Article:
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Don’t ignore Christ in Christmas. It’s His Birthday! (A Reflection on Sumanto’s “White Christmas”)

We are celebrating a true Christmas only if Christ is not kept outside or still left in the manger

Christmas is one of the greatest Christian festivals because it is held to celebrate the birth of Christ. It is the birthday of the Savior, who came to the world, lived with the sinful people, and redeemed their sins to restore their relationship with God. Since it is His birthday party, the essential reason for the celebration must be Christ.

People are used to optimizing their resources so that their Christmas celebrations are held in a comfortable and bright room with beautiful decorations and sparkling lights. Dressed in fancy cloth, they enjoy abundant food and drinks, sing and dance accompanied by beautiful music, and laugh happily while sharing Christmas gifts or when Santa Claus distributes presents. Ironically, they forget one thing: the parties are held without Christ, the person whose birthday is supposed to be celebrating. Instead of being in the celebration comfortable rooms, He is still left in a manger in a dark stable somewhere far away.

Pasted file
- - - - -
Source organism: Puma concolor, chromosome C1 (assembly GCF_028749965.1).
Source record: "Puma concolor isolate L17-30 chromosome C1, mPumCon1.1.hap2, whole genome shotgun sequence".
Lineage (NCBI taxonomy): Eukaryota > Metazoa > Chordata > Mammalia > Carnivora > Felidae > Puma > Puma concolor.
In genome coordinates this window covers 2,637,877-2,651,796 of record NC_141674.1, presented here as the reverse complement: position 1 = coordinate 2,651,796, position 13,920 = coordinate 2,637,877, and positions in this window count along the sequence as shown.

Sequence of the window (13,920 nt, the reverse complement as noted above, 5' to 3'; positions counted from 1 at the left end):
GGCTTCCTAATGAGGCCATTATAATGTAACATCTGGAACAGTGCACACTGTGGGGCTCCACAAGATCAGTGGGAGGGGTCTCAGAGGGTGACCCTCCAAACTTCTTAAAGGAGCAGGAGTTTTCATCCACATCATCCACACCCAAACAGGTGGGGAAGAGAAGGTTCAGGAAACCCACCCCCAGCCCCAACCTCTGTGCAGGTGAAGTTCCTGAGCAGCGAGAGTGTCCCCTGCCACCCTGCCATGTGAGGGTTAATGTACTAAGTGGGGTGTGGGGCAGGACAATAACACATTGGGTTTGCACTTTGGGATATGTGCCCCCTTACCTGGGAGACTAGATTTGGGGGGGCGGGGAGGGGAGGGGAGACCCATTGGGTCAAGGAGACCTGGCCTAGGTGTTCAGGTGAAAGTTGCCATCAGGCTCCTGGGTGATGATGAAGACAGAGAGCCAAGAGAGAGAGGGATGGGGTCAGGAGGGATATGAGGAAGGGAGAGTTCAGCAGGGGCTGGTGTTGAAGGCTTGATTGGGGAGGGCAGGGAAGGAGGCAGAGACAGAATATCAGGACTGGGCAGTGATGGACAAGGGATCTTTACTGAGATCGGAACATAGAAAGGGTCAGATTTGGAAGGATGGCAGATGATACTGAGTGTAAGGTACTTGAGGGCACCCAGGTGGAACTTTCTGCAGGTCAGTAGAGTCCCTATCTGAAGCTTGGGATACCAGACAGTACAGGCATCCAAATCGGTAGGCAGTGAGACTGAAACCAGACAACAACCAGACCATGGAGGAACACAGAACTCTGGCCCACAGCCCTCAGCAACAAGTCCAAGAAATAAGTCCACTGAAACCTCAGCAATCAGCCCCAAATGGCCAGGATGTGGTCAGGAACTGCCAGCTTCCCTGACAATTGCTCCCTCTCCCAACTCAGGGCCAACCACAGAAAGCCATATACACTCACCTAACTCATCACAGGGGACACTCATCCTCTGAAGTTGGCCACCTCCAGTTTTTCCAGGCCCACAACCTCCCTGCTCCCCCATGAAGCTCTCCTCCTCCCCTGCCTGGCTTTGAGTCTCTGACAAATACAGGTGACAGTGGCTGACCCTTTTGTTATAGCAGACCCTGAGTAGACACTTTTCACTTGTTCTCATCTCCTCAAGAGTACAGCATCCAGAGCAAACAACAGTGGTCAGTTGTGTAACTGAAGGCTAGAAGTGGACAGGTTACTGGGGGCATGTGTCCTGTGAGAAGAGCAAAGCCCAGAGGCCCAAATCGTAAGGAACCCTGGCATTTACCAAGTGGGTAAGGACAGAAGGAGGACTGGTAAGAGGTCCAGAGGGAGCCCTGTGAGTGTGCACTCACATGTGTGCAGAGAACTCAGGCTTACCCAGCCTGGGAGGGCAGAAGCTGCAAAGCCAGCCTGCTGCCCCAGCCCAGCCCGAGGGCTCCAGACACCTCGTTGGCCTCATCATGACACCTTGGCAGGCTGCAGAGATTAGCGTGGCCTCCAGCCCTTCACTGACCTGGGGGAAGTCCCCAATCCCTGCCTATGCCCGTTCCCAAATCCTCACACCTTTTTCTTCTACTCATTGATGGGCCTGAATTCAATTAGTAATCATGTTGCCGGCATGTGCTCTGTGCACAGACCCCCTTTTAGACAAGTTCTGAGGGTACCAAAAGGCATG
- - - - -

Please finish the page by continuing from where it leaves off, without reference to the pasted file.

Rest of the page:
Such irony is the focus of “Krismas Putih” (“White Christmas”) a poem written by Bakdi Sumanto in 1987 in Oberlin, Ohio, while he was studying at Oberlin College of the Northern Illinois University. The poem was included in the anthology entitled “Kata” published in 2006 by Bentang Pustaka. It was translated by John H. McGlynn and was published with 68 poems of various Indonesian in the anthology titled “On Foreign Shores: American Images in Indonesian Poetry” by The Lontar Foundation (1990).

Written in 35 lines in seven stanzas, “White Christmas” is a narrative poem that tells the events related to ‘pseudo’ Christmas celebration in Oberlin, Ohio. It is a pseudo-Christmas because despite their belief they were celebrating Christmas, they did not realize it was essentially not Christmas. 

The narrator starts by bluntly telling that Christmas which is supposed to be “white” did not come to Oberlin because “The snow was postponed” and “the weather was changed”. However, people thought these snow delays and weather changes were just natural anomaly. Using their reasoning, they speculated the anomaly was simply due to “air pollution” and “rising temperature”.

     White Christmas
     didn’t come to Oberlin
     The snow was postponed,
     the weather was changed
     people speculated
     about air pollution
     and rising temperatures

Their belief in the naturalness of the snow delay was then used as a justification to keep on celebrating Christmas, which seemed to have been turned to merely a routine ritual. As usual, they sang “White Christmas” in the church. They ignored how ridiculous it was to sing “White Christmas” because the absence of the snow made the Christmas was not “White” at all. Such ignorance made them able to enjoy the night by drinking champagne, eating abundant bread, and having a pleasant conversation.

     But in the church
     the congregation still sang White Christmas